Knife-edge tensions have escalated pressure on DRC Tutsis, whose history is contested in the central African nation.
The M23 insurgent group has advanced across North Kivu province in recent weeks, winning victories over the army as well as other militias and forcing hundreds of thousands to flee in its wake.
The Democratic Republic of Congo accuses its smaller neighbour Rwanda of backing the M23, something UN experts and US officials agree with - although Kigali denies it.
AFP interviewed six Congolese Tutsis who had recently arrived in Goma, mostly from Kitschanga in North Kivu's Masisi territory.
Five said they had fled death threats from militias.
"It hurts me," said the 55-year-old Tutsi woman, who explained that all her relatives were Congolese but her children were accused of being Rwandans at school.
"Our children ask us: What's Rwanda?"
The woman -- speaking in the Kinyarwanda language native to Rwandans as well as many Congolese Tutsis and Hutus -- said militiamen also looted her home after she fled.
"They say every Tutsi is an M23," she said. "It's terrible."
The M23 first leapt to international prominence in 2012 when it captured Goma, before being driven out and going to ground.
But the rebels took up arms again late last year, claiming the DRC had failed to honor a pledge to integrate them into the army.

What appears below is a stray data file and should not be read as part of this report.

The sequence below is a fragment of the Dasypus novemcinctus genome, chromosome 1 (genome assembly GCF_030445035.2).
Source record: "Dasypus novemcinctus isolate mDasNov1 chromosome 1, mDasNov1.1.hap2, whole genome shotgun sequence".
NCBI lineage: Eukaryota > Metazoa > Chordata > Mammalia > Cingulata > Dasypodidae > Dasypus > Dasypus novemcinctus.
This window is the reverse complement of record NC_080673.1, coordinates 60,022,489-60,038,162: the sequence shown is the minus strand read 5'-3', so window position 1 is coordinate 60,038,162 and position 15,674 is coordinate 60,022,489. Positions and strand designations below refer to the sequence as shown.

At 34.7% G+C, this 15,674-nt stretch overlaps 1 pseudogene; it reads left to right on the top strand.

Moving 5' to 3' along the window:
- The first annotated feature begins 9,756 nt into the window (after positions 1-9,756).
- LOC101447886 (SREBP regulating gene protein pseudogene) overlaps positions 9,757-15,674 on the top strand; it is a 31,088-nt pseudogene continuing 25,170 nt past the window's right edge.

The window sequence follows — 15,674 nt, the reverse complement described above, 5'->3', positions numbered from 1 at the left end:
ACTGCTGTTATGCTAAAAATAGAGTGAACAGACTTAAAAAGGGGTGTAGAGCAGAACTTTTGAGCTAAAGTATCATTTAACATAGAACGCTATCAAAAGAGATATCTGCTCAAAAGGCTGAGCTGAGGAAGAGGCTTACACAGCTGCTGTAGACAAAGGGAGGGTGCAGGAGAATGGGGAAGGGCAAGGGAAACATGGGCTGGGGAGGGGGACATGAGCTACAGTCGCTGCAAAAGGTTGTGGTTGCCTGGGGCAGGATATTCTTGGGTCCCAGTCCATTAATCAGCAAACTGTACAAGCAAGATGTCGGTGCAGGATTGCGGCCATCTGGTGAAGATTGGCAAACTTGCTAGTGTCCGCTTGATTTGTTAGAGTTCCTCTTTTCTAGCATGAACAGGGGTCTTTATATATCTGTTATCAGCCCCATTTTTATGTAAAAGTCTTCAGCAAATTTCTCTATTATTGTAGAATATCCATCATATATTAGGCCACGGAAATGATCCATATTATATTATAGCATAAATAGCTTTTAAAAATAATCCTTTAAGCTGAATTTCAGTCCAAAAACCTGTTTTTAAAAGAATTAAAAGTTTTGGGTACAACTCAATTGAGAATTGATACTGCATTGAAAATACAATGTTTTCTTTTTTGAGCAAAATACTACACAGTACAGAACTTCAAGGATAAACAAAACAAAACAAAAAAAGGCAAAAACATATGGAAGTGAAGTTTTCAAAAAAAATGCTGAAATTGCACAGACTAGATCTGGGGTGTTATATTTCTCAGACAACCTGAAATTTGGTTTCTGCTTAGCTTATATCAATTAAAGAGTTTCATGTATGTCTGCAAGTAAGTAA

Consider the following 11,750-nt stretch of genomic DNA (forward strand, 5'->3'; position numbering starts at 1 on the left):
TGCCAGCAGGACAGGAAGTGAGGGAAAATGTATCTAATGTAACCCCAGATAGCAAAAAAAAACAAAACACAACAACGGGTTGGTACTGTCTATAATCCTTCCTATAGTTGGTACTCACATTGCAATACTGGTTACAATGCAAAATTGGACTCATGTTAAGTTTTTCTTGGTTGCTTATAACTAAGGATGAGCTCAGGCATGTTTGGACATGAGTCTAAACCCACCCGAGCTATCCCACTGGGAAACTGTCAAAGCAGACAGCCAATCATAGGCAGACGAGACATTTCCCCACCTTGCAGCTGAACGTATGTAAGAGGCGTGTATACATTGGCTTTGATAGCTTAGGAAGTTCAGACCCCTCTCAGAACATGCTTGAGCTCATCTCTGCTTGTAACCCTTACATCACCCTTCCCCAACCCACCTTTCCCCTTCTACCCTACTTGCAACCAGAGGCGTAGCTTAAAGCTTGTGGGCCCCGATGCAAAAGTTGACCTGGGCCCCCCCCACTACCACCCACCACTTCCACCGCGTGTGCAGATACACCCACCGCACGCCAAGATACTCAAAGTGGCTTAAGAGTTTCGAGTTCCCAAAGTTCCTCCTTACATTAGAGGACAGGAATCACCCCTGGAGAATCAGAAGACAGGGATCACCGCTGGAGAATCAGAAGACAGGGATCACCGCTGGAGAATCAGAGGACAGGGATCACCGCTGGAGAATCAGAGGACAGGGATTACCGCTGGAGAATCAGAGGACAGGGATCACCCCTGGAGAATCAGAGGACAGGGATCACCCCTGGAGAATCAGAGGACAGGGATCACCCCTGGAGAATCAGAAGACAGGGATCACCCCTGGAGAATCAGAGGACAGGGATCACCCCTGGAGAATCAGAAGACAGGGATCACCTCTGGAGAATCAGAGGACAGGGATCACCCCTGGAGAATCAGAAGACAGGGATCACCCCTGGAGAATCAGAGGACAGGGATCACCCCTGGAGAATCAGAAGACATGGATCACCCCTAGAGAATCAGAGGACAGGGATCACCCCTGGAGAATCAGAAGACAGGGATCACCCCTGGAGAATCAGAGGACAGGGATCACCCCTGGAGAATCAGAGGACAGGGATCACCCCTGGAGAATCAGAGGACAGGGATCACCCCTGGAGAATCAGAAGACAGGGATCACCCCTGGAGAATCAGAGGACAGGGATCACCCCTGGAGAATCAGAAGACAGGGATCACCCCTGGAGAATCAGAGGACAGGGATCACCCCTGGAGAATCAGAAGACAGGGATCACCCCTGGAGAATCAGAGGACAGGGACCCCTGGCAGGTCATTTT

They've since seized swaths of territory and come within about 12 kilometers of Goma, a key hub of over a million people.
The M23 advance has also driven a wave of virulent anti-Tutsi hate speech on social media, with calls for them to depart for Rwanda and worse.
In public statements, the M23 has frequently accused other armed groups as well as government forces of targeting Tutsis.
But Lieutenant-Colonel Guillaume Ndjike, the Congolese army spokesman in North Kivu, said soldiers have not attacked Tutsis and that the allegations are "excuses put forward by the Rwandan army".
M23 fighters have themselves committed alleged atrocities.
The rebels killed 131 civilians and raped 27 women and girls in two neighbouring villages in late November, according to a preliminary UN probe.
Congolese Tutsi leaders have also condemned the M23.
David Karambi, the president of a North Kivu Tutsi association, told reporters in December that recent massacres could not even be "committed by animals," for example.
Emmanuel Runigi Kamanzi, the president of a North Kivu livestock farmers' association, said his Tutsi ancestors arrived in the region in the middle ages.
"This is our home," he added, decrying extremist attitudes fanned by Mai-Mai militias and so-called Nyatura armed groups that claim to represent Congolese Hutus.
Many Congolese Tutsis interviewed by AFP said they felt unfairly blamed, and in danger.
In a Goma district where many Tutsis recently fled, a 27-year-old woman said Mai-Mai and Nyatura members had threatened "to kill us as they did to Tutsis in Rwanda".
"This war, it's to uproot us," she said, eyes downcast.